Share This


The journal European Archives of ORL-HNS (EAORL) is a truly pan-European endeavour and has been hugely successful. With an Impact Factor (IF) of 2.6, it is now on a par with Laryngoscope. We spoke to some of the senior editors to get a sense of how the journal has thrived, and how the editors work together. Underlining the international nature of the journal, its first editor was Gordon Snow from South Africa; he was head of the department of ORL head & neck surgery in Amsterdam.




A brief history lesson from Roland Laszig

The EAORL is the first and oldest scientific journal in the field of ENT. The journal was founded in 1864 by Anton von Tröltsch (Würzburg), Adam Politzer (Vienna) and Hermann Schwartze (Halle/S). The scope of this journal, the Archiv für Ohrenheilkunde, was the underrepresented field of otology, and the publisher (and even the founder) weren´t sure that the journal would survive.

The first publisher (Stahel´sche Buch- u. Kunstshandlung) was in Würzburg, followed by FCW Vogel in Leipzig from 1873, and finally Springer took over as publisher in 1921/22. Initially published in German, since Vol. 206 in 1974 it has been published in English by Springer, as the Archive of Oto Rhino-Laryngology, and then from 1990 (Vol. 247) adding ‘European Archive’ to the title. Finally, most recently we added ‘and Head & Neck’ to the name since Vol. 261 in 2004.

"The EAORL is the first and oldest scientific journal in the field of ENT"

The journal was originally in German and then became an international journal in 1947; for many years the post was held by successive professors in Freiburg (Zöllner, Beck, Laszig, Knopf).

Roland, how did you get to be an editor of the journal?

In 2015 I was asked by Jochen Werner from Essen to take over his position as Editor in Chief (EiC). I started my work as EiC unofficially in 2015 and officially with Vol. 273 Issue 1 on 1 January 2016. One of the reasons to extend the number of editors was the increase in submitted manuscripts, so we asked Manuel Bernal Spreckelsen to join, firstly as assistant EiC and later as full EiC. In the years before 2016, our predecessors did a very good job and the journal was growing rapidly.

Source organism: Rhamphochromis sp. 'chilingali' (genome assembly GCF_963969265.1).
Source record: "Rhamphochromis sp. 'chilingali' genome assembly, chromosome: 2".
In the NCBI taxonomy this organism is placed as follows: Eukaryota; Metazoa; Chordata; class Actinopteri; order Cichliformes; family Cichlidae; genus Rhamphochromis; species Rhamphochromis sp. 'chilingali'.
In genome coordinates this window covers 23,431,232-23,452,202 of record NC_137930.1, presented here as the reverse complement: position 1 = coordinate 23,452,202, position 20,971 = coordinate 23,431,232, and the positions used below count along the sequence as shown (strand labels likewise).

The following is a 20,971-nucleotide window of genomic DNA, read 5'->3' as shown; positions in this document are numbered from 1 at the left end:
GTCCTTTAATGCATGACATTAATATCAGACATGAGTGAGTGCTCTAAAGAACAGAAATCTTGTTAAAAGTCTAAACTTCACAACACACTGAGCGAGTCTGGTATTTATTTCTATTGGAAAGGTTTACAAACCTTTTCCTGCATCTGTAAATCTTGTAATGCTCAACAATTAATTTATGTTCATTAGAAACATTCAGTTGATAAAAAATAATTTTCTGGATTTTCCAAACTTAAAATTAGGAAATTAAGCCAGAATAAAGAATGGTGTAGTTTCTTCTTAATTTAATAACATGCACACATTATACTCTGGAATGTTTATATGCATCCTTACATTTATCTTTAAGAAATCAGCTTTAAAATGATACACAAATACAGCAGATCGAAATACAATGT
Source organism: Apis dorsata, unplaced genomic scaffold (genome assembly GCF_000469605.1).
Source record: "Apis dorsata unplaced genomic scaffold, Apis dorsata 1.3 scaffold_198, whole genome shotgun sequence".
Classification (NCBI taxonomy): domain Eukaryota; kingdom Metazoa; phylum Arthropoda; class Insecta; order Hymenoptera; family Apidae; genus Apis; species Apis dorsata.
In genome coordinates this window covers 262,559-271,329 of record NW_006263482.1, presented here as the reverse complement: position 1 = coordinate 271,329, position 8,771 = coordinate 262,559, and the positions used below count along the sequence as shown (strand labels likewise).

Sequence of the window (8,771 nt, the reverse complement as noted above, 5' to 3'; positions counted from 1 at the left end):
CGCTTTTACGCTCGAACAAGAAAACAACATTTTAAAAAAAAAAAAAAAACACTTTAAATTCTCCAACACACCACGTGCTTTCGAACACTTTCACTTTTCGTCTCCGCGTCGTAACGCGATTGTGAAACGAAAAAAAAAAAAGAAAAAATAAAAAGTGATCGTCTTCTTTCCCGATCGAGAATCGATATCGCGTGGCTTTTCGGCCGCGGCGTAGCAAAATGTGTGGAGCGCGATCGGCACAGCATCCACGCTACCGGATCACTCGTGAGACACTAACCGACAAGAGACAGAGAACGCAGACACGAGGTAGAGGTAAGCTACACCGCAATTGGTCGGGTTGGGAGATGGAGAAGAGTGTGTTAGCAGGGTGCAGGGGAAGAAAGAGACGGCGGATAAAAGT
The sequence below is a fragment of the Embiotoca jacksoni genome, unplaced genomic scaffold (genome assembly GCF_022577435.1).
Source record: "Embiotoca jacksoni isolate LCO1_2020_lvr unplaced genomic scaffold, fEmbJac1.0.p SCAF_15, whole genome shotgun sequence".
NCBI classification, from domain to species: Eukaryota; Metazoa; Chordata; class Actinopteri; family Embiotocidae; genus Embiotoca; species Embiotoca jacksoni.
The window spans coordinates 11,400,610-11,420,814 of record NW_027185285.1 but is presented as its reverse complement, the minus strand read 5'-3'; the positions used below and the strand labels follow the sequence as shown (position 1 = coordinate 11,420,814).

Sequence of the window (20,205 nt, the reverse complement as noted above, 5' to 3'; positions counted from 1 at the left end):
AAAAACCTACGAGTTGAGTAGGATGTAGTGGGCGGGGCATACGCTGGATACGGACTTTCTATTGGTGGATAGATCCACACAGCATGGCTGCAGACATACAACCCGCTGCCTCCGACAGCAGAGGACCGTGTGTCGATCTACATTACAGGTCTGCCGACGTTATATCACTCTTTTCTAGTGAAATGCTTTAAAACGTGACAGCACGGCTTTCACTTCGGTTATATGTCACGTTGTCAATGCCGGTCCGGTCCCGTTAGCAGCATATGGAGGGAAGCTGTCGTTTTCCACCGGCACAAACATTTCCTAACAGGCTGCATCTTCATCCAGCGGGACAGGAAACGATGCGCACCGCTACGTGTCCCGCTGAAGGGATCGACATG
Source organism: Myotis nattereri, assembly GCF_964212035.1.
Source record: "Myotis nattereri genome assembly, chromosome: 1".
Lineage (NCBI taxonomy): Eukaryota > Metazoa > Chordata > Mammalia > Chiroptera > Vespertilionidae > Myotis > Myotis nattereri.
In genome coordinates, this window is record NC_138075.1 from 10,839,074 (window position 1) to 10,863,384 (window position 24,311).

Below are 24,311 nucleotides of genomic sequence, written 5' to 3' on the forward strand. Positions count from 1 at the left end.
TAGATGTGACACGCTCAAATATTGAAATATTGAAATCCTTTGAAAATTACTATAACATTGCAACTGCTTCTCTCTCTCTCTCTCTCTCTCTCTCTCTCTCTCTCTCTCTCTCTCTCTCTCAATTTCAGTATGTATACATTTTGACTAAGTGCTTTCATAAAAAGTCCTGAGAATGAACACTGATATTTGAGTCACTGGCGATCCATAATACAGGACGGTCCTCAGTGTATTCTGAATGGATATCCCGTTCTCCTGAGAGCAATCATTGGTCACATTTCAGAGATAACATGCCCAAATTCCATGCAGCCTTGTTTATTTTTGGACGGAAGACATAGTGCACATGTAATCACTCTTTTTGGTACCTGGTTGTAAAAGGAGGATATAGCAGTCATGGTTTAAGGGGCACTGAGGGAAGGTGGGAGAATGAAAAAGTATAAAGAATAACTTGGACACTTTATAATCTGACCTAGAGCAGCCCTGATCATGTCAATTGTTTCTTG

During the pandemic, the rate of submissions of manuscripts increased dramatically. To avoid a work overload, the publisher agreed to have a fourth EiC with Andreas Kopf. The journal editorial office (JEO) does a very effective job of pre-checking the submissions. One of our jobs as editors is to select appropriate reviewers for the articles. We do have a large list of reviewers which we update regularly, so this is a rotating system and kept up to date. I personally select six reviewers for each manuscript and ask the first two for the review. If they decline, we work our way down the list of reviewers. Failing this, the decision is made to send the manuscript back to the author or put it on the transfer-desk to another Springer Nature journal. So, it is a very fast procedure and the authors do not have to wait a long time for decisions to be made.



Marc Remacle



You are also one of the senior editors of the journal? How did that come about?

I was involved with the European Archives since 1996, when the European Laryngological Society (ELS) was founded. As ELS General Secretary, I wanted an official journal for our publication and we went on to have a very successful discussion with Springer. At that time, Jochen Werner and Jan Olofsson, both ELS members, were chief editors with Olivier Sterkers, an otologist from Paris. When the European Head & Neck Society was founded, Jan Olofsson added this society as a group subscriber.

"We try to make sure to invite people from the different continents who we know as experts to review for us"

In 2015, Jochen left the board and asked me to replace him – I was very happy to accept.

With the workload increasing, Roland suggested Andreas Knopf, who was also a very good choice and here we are!

The journal is a wonderful pan-European collaboration, but you have also a worldwide presence – how do you manage the membership of the editorial board?